This much is certain: they haven't been at a point like this in 11 years.
Arroyo threw five-hit ball over seven innings in another dominant effort against the Cubs, and Cincinnati beat Chicago 3-0 Friday to move 14 games over .500 for the first time since 1999.
|Reds at Cubs|
The Reds got a two-run homer from Ryan Hanigan off Tom Gorzelanny (6-6) in the second, an RBI single from Brandon Phillips in the seventh and came away with their seventh win in nine games after Francisco Cordero survived a shaky ninth.
"We're much better than we've been in the last four years," said Arroyo, in his fifth season with Cincinnati. "We have depth at every position that we've never had before."
After nine straight losing years, the Reds are 14 games over .500 for the first time since they went 96-67 in 1999. And the last time the NL Central leaders led their division this late was the final week of that season.
The Cubs fell out of contention long ago and once again couldn't get anything going against Arroyo (12-6) after pounding Milwaukee 15-3 on Wednesday.
The right-hander held them scoreless for the second time this season, striking out seven and walking one. He is 5-0 with a 1.88 ERA in his past six starts against them, including a win last month in which he went six innings.
Arthur Rhodes retired the side in the eighth.
That gave Cordero 30 saves in 36 chances -- the fourth straight year and sixth time overall he's finished with 30 or more.
"To win these close games -- have guys go deep in the game, have the bullpen come in for just two innings like that -- that's big," Hanigan said.
Gorzelanny settled down after a wild start and held the Reds to three runs and four hits over seven innings. He hit a batter and walked four -- all in the first three innings. But he also retired 12 straight before a one-out single in the seventh by Paul Janish, who scored from second on a base hit by Phillips that made it 3-0.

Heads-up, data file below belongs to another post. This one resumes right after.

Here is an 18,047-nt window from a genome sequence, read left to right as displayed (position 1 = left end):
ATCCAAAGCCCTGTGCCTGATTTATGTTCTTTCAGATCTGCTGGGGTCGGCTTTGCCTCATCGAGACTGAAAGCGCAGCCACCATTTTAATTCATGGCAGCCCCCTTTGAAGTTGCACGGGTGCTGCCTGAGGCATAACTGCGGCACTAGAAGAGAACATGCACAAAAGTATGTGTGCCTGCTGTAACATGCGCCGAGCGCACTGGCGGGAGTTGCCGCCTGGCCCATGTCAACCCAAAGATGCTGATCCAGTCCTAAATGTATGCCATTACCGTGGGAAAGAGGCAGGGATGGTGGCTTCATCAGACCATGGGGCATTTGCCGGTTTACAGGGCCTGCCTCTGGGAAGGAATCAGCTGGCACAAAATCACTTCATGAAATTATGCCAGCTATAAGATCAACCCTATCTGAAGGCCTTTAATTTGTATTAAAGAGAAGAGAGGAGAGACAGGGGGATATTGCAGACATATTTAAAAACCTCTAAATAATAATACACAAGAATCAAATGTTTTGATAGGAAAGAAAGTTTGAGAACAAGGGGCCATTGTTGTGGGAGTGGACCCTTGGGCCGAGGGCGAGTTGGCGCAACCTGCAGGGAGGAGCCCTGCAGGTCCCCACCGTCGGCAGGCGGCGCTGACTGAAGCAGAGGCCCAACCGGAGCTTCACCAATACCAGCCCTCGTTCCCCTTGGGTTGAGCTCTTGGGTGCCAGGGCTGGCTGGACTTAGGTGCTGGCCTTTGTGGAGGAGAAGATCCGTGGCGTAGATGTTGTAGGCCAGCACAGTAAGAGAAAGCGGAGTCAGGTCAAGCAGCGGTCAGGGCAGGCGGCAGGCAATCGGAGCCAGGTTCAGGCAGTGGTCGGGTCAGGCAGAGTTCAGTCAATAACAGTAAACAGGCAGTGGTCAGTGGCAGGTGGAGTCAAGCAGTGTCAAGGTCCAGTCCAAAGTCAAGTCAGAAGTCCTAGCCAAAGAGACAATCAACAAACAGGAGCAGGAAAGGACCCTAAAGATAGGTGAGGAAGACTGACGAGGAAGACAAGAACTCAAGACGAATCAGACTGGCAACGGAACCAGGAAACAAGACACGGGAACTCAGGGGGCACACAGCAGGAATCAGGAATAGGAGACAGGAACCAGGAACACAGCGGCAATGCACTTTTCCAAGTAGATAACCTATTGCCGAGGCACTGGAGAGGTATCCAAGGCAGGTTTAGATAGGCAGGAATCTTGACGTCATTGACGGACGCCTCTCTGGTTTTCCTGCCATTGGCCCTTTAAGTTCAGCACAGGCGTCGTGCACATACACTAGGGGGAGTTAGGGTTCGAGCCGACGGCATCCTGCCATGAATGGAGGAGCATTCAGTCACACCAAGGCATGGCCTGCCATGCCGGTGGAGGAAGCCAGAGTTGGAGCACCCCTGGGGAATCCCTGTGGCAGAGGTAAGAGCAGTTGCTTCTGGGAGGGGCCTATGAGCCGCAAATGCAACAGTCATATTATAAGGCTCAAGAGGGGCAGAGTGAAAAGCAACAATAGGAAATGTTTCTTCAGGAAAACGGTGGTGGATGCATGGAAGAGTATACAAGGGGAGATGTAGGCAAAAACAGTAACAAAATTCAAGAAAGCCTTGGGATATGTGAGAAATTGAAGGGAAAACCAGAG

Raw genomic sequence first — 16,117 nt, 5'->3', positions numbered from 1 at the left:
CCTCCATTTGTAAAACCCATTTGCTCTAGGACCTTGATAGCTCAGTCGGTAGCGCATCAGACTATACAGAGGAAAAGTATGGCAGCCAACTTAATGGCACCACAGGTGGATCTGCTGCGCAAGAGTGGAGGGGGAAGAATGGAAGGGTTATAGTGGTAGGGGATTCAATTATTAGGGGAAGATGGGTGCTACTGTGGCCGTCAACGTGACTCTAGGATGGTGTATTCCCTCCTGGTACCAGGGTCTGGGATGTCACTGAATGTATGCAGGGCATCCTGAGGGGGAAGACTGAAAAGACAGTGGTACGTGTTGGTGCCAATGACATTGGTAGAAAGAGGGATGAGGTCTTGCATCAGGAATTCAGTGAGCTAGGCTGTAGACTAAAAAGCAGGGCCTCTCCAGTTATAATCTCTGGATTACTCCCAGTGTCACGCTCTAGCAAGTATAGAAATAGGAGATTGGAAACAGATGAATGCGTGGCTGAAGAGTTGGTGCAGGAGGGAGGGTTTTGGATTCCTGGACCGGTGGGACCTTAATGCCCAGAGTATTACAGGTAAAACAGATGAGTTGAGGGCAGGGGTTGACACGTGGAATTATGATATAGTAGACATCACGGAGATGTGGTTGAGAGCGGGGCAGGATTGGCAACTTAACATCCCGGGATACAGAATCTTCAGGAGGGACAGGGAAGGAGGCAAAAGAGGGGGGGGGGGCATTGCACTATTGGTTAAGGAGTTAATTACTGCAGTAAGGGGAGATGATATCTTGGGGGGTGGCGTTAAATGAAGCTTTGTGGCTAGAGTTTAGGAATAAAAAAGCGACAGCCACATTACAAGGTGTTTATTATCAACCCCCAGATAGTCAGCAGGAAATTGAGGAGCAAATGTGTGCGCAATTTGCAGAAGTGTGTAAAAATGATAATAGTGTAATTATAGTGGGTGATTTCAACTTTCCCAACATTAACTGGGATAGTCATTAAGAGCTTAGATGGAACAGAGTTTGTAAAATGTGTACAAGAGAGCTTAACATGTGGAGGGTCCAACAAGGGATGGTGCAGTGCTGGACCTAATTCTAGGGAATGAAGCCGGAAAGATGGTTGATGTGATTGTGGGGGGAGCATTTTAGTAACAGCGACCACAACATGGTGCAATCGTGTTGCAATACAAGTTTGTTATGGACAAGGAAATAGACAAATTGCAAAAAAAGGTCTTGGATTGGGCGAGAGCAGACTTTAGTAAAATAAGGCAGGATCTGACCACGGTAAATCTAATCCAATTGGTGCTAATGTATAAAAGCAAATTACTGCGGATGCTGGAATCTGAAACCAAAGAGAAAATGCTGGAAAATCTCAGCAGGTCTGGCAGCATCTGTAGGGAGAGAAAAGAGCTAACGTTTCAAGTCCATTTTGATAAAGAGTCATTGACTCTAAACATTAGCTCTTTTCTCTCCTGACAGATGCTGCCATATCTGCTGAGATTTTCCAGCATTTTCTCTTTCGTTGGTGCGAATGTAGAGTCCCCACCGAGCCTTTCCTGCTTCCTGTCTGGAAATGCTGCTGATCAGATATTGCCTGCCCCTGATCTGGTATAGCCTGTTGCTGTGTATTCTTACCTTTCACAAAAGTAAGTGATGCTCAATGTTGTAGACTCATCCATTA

Hanigan supplied the big hit in the second after Jay Bruce's leadoff walk, lining an 0-1 pitch to the seats in left-center for his third homer.
Arroyo did not allow a hit until Ramirez singled to deep short with two outs in the fourth on a ball that bounced passed a sprawled out third baseman Scott Rolen.
Ramirez, who was slow to get out of the box, moved to second on a single by Marlon Byrd before Fukudome grounded into a force to end the threat.
The Cubs had runners on second and third with none out in the fifth after back-to-back singles by DeWitt and Geovany Soto and a wild pitch. But Arroyo got out of it by striking out Gorzelanny, retiring Tyler Colvin on a bloop to short and getting Starlin Castro swinging at a 3-2 curve.
"We haven't given up, we're not going to give up," Byrd said.
The Cubs are 15 games under .500 and are in for a busy offseason, with manager Lou Piniella retiring. Even so, general manager Jim Hendry again insisted they're not far from contending in the future with promising young players such as Castro and Colvin.
"It's not some kind of a major rebuilding job," Hendry said. "When you start seeing the improvement in the young people we have and the type of young arms we have - you make three or four solid moves in the offseason and your young guys keep developing, you're right back into a contending team."
- Cubs pitcher Carlos Silva is scheduled to have his heart examined on Monday and might have a procedure to correct a problem with his heartbeat. The Cubs say the examination will determine if he needs a cardiac ablation to correct the issue. According to the Mayo Clinic, that procedure usually involves running a catheter from the groin to the heart. It can also be done through open-heart surgery.
- Reds manager Dusty Baker said Russ Springer's strained left hip is still sore and isn't sure if the reliever will wind up on the DL. Springer left after facing three batters against Pittsburgh on Wednesday in his second appearance after being called up from Triple-A. He signed a minor-league deal with the Reds on July 17.